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I am having trouble understanding the void* pointer in c. I've googled around but haven't really understood how to solve this specific problem:

typedef struct _Test{
   char* c;
}Test;


void method(void* test){
    Test t;
    t = *(Test*)test;
    t.c = "omg";
    printf(t.c); //WORKS
}

int main(){
Test t;
method(&t);
printf(t.c); //NOT WORKING,  prints nothing/random letters

return 0;}

Why? Or rather, best way to fix/get around this issue?

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4 Answers 4

up vote 11 down vote accepted

You are changing the local object t inside method(), after copying main()'s object t into it. This doesn't change anything in main()'s object since you never copy in the other direction.

You should just access through the pointer and directly change the caller's object:

((Test *) test)->c = "omg";

or, you can make it a bit clearer by using a local pointer of the proper type, which might be what you were trying to do:

void method(void* test) {
    Test *t = test;
    t->c = "omg";
}

note that no cast is needed here, since void * automatically converts to Test * in C.

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You are defining a Test object in your method (created on the stack), then you point the given pointer there. After the method returns, the stack-allocated Test is gone.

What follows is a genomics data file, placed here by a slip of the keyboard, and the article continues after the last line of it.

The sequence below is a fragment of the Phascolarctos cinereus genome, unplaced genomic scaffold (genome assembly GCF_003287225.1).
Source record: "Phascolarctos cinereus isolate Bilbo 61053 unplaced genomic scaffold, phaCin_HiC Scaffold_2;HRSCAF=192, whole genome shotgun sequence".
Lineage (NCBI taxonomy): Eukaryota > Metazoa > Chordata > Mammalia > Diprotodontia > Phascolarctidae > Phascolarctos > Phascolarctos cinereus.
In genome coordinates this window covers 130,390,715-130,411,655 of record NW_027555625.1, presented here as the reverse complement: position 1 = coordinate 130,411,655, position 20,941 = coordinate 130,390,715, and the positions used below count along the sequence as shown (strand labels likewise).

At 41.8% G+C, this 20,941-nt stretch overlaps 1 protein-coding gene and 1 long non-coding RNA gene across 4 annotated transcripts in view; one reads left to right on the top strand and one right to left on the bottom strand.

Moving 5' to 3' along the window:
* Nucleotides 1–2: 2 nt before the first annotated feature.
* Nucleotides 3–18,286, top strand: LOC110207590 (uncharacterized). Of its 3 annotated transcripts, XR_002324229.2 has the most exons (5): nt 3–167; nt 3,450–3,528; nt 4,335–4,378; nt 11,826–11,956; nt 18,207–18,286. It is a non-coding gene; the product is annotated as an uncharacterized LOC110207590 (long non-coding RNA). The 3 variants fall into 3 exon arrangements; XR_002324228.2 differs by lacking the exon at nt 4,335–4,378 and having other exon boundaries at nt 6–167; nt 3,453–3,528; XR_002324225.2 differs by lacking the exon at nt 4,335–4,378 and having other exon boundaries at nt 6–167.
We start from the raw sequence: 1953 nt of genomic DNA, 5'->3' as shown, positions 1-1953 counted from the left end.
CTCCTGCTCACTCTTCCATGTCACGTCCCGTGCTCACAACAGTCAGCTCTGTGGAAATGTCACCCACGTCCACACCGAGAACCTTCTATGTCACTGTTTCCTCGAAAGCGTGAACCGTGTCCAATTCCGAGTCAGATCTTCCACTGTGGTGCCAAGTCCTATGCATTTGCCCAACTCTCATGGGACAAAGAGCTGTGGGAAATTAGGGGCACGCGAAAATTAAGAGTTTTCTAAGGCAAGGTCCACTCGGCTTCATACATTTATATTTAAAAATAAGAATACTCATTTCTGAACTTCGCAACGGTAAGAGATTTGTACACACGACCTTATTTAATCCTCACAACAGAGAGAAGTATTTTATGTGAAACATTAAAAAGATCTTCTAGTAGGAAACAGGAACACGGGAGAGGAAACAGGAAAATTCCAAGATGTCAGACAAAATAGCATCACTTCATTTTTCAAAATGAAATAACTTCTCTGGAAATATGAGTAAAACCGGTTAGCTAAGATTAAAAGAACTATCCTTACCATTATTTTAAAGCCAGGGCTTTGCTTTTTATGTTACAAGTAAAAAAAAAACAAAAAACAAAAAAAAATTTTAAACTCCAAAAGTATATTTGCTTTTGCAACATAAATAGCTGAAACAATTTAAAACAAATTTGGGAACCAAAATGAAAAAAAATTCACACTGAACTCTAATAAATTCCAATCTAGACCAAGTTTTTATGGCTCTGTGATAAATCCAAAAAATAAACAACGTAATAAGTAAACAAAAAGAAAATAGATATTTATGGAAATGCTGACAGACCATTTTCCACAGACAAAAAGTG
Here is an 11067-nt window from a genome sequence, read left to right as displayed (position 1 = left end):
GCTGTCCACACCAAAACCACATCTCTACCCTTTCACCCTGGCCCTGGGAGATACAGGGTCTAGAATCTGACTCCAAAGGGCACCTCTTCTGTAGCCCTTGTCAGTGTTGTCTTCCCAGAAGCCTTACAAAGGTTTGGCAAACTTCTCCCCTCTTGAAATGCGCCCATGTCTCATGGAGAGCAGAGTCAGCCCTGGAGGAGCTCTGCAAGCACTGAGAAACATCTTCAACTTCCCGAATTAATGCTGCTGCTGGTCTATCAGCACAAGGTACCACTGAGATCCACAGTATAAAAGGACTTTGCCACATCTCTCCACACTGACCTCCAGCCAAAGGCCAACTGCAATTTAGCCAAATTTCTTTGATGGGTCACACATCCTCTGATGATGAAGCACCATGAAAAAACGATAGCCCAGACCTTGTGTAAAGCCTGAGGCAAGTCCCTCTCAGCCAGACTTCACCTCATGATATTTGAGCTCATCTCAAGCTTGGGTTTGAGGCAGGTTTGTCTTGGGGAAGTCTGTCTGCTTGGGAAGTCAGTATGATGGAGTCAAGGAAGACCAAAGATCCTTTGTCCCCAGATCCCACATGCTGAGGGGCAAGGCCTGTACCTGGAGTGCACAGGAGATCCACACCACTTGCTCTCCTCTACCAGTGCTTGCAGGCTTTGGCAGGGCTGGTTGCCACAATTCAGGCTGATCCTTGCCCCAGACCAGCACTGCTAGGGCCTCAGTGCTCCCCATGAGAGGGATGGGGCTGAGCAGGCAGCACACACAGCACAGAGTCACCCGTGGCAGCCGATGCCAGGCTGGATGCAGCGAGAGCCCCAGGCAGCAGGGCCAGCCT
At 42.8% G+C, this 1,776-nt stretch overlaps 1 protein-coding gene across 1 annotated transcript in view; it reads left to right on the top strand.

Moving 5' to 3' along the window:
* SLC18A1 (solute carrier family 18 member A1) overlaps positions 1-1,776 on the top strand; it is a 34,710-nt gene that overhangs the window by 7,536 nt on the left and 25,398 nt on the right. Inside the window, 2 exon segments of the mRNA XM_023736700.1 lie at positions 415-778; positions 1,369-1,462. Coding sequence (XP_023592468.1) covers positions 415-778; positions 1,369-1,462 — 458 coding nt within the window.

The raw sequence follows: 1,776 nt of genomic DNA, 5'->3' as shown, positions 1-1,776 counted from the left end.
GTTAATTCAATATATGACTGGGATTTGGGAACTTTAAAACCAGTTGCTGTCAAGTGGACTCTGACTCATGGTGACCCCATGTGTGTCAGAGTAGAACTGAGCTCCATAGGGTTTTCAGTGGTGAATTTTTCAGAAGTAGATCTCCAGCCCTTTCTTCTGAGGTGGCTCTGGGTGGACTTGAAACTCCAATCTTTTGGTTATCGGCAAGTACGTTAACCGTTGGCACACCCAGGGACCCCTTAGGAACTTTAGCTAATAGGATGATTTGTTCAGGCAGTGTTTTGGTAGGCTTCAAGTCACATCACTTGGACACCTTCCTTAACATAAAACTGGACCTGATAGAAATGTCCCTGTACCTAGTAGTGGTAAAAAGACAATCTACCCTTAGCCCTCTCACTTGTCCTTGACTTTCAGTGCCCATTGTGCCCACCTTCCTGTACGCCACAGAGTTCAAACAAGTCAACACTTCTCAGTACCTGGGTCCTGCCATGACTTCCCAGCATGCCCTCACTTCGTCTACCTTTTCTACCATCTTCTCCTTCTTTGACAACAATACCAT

Rewrite:

void method(void* test){
    Test *t;                     // defines a pointer to a Test object
    t = (Test*)test;             // casts the void pointer to a Test pointer
    t->c = "omg";                // assigns data to attribute
    printf(t->c); //WORKS
}

Of course, it can all be put in one line (excluding the printf()), removing the need for a stack-allocated Test pointer:

 void method(void* test){
        ((Test *)test)->c = "omg";
 }
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t in method()'s scope shadows t in main()'s, which never gets touched, thus containing undeterminable data when you call printf() with it.

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typedef struct _Test{
   char* c;
}Test;


void method(void* test){
    Test *t;
    t = (Test*)test;
    t->c = "omg";
    printf(t->c); //WORKS
}

int main(){
Test t;
method(&t);
printf(t.c);

return 0;}
share|improve this answer

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